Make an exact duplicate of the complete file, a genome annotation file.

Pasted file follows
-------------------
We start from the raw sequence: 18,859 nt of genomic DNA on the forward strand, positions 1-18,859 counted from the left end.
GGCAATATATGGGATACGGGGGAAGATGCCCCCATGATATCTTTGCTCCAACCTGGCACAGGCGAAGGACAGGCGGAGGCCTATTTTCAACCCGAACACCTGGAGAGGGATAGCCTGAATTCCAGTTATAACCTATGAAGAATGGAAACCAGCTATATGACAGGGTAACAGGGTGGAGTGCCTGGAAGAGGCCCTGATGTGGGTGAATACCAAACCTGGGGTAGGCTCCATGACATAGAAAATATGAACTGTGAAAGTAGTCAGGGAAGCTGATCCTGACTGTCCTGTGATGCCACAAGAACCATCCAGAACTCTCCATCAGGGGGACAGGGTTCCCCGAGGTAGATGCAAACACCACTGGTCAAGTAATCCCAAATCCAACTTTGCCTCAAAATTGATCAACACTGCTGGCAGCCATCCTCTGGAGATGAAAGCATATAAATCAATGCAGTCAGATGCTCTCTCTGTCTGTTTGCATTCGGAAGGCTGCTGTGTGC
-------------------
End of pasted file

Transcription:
We start from the raw sequence: 18,859 nt of genomic DNA on the forward strand, positions 1-18,859 counted from the left end.
GGCAATATATGGGATACGGGGGAAGATGCCCCCATGATATCTTTGCTCCAACCTGGCACAGGCGAAGGACAGGCGGAGGCCTATTTTCAACCCGAACACCTGGAGAGGGATAGCCTGAATTCCAGTTATAACCTATGAAGAATGGAAACCAGCTATATGACAGGGTAACAGGGTGGAGTGCCTGGAAGAGGCCCTGATGTGGGTGAATACCAAACCTGGGGTAGGCTCCATGACATAGAAAATATGAACTGTGAAAGTAGTCAGGGAAGCTGATCCTGACTGTCCTGTGATGCCACAAGAACCATCCAGAACTCTCCATCAGGGGGACAGGGTTCCCCGAGGTAGATGCAAACACCACTGGTCAAGTAATCCCAAATCCAACTTTGCCTCAAAATTGATCAACACTGCTGGCAGCCATCCTCTGGAGATGAAAGCATATAAATCAATGCAGTCAGATGCTCTCTCTGTCTGTTTGCATTCGGAAGGCTGCTGTGTGC